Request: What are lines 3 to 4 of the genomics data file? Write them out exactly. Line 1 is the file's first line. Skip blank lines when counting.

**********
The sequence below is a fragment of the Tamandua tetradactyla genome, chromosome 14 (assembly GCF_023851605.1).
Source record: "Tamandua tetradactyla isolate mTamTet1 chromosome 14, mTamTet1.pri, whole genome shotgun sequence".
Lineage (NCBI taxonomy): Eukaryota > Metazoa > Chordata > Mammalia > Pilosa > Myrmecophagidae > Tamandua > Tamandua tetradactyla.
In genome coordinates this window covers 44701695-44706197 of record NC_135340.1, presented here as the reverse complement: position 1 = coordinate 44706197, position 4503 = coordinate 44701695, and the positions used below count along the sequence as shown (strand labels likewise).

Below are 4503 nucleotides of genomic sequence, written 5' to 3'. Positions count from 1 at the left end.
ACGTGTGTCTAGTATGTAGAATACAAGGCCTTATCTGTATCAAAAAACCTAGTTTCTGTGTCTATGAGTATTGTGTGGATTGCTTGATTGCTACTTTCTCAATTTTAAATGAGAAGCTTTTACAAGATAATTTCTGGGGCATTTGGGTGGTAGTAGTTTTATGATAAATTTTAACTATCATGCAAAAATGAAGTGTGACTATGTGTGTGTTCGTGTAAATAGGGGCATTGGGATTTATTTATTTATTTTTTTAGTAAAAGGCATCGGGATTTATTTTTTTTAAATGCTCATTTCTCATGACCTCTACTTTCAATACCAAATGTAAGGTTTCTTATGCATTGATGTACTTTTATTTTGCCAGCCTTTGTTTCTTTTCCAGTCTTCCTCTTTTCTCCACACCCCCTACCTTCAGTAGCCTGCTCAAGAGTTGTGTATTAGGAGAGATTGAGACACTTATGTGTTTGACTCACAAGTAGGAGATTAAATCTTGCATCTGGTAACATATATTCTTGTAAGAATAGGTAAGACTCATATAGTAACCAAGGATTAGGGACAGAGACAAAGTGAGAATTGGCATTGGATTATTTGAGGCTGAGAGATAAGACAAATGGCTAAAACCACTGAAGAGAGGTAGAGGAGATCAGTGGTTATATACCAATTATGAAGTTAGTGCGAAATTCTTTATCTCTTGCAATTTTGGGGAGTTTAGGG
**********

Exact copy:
Lineage (NCBI taxonomy): Eukaryota > Metazoa > Chordata > Mammalia > Pilosa > Myrmecophagidae > Tamandua > Tamandua tetradactyla.
In genome coordinates this window covers 44701695-44706197 of record NC_135340.1, presented here as the reverse complement: position 1 = coordinate 44706197, position 4503 = coordinate 44701695, and the positions used below count along the sequence as shown (strand labels likewise).